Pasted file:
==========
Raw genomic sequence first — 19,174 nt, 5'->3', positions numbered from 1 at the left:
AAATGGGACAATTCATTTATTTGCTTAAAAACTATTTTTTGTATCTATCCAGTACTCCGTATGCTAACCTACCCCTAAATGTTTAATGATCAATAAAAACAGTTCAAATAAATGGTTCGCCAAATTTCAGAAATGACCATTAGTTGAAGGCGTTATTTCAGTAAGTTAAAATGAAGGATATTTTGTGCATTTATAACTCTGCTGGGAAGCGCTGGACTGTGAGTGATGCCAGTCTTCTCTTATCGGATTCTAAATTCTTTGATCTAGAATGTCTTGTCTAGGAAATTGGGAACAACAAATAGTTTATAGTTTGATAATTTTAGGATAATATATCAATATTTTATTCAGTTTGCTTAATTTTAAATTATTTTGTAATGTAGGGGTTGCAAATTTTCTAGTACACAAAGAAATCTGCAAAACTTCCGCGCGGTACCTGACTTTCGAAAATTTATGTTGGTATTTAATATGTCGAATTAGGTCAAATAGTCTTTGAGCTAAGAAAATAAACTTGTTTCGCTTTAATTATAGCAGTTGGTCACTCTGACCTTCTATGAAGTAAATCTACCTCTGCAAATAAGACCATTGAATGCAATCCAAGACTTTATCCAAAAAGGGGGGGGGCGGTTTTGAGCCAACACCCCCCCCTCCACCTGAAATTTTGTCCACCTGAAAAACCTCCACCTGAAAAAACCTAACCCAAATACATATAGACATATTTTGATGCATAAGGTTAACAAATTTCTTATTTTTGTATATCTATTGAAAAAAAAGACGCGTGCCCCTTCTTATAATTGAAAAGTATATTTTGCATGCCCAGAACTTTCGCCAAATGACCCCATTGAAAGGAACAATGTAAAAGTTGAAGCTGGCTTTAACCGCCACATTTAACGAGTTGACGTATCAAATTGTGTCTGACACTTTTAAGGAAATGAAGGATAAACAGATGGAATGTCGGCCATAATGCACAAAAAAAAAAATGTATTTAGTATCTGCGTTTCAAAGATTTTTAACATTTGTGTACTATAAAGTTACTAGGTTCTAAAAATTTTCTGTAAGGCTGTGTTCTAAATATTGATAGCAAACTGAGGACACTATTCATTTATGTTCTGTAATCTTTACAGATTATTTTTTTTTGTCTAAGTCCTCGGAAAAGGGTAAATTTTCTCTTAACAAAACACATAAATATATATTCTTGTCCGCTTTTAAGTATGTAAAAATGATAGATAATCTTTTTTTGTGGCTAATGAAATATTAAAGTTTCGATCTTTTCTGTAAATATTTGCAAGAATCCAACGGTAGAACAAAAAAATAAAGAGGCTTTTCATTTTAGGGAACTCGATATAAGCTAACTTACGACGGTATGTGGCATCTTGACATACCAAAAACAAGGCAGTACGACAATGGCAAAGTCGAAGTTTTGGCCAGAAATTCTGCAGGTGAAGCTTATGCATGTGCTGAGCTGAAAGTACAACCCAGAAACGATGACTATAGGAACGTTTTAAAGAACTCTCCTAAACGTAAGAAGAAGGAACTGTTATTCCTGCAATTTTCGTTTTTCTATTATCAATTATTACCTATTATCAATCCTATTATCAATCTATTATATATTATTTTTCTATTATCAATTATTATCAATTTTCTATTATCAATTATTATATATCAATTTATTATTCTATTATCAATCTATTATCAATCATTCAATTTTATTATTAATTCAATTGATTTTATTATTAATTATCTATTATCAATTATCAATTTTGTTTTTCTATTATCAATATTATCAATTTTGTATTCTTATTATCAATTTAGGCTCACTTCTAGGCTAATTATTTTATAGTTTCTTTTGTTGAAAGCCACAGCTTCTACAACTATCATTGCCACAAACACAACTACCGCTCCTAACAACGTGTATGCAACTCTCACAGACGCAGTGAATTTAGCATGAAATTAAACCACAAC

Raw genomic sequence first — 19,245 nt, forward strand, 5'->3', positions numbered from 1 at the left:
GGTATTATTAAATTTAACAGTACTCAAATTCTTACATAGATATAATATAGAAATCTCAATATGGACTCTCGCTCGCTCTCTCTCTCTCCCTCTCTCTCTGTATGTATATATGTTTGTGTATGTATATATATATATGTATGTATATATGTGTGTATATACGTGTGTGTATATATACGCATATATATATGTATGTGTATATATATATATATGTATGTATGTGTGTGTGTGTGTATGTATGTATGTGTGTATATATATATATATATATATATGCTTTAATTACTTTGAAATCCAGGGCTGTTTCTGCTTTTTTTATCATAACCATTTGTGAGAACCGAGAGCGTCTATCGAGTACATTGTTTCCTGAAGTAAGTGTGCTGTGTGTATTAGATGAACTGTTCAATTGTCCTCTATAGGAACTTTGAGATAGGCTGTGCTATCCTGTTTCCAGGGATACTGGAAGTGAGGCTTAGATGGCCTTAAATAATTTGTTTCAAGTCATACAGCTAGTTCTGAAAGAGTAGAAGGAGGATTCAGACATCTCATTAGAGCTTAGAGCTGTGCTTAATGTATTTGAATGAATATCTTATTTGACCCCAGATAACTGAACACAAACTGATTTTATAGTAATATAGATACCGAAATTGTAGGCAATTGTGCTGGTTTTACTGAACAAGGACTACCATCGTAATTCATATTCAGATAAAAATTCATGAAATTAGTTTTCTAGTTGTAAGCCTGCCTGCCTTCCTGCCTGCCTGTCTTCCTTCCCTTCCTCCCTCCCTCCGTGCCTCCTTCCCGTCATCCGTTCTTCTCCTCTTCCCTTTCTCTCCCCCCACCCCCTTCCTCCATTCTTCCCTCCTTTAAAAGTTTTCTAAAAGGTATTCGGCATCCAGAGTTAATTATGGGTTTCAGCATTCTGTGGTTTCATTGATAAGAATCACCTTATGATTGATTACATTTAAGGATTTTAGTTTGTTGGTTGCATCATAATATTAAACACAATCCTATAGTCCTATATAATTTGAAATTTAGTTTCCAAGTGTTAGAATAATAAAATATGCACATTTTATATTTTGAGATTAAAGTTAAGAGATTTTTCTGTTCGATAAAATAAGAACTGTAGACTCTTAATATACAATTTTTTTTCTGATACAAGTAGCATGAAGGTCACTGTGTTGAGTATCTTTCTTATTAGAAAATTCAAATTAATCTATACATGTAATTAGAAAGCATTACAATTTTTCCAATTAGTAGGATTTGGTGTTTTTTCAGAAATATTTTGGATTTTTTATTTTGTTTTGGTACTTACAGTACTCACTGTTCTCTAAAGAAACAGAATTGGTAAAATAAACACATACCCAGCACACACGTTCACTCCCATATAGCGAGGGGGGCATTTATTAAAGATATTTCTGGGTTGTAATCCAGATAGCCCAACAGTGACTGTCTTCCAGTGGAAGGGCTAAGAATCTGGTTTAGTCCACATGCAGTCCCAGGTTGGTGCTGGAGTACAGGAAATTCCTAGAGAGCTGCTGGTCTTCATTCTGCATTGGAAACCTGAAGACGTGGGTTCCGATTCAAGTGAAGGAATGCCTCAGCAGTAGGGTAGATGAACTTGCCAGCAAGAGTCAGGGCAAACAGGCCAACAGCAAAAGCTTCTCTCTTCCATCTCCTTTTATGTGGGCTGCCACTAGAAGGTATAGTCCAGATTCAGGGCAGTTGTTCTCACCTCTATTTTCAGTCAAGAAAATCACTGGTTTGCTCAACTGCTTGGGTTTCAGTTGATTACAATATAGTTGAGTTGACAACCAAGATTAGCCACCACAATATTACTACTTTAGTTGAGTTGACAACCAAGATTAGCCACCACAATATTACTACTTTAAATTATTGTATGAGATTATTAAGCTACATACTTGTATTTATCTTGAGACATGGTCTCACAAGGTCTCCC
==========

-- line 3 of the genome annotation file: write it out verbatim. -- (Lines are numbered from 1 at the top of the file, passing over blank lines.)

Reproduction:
Raw genomic sequence first — 19,245 nt, forward strand, 5'->3', positions numbered from 1 at the left: